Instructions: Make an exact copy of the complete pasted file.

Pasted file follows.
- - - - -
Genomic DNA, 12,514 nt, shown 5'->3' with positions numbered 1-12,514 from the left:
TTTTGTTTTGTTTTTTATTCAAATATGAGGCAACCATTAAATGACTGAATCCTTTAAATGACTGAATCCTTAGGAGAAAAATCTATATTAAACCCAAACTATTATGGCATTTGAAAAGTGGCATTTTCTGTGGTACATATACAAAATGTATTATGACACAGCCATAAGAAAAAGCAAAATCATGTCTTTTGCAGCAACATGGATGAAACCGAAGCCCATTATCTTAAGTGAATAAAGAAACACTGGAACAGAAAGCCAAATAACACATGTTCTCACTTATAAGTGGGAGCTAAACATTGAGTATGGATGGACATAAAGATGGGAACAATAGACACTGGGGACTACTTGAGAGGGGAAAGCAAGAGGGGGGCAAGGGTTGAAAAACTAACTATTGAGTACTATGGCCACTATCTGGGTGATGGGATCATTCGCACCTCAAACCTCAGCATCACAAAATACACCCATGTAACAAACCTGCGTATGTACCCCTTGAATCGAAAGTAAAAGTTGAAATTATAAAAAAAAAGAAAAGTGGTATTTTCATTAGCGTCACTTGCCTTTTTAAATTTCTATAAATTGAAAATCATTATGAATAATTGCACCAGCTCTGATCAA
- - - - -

Genomic DNA, 12,514 nt, shown 5'->3' with positions numbered 1-12,514 from the left:
TTTTGTTTTGTTTTTTATTCAAATATGAGGCAACCATTAAATGACTGAATCCTTTAAATGACTGAATCCTTAGGAGAAAAATCTATATTAAACCCAAACTATTATGGCATTTGAAAAGTGGCATTTTCTGTGGTACATATACAAAATGTATTATGACACAGCCATAAGAAAAAGCAAAATCATGTCTTTTGCAGCAACATGGATGAAACCGAAGCCCATTATCTTAAGTGAATAAAGAAACACTGGAACAGAAAGCCAAATAACACATGTTCTCACTTATAAGTGGGAGCTAAACATTGAGTATGGATGGACATAAAGATGGGAACAATAGACACTGGGGACTACTTGAGAGGGGAAAGCAAGAGGGGGGCAAGGGTTGAAAAACTAACTATTGAGTACTATGGCCACTATCTGGGTGATGGGATCATTCGCACCTCAAACCTCAGCATCACAAAATACACCCATGTAACAAACCTGCGTATGTACCCCTTGAATCGAAAGTAAAAGTTGAAATTATAAAAAAAAAGAAAAGTGGTATTTTCATTAGCGTCACTTGCCTTTTTAAATTTCTATAAATTGAAAATCATTATGAATAATTGCACCAGCTCTGATCAA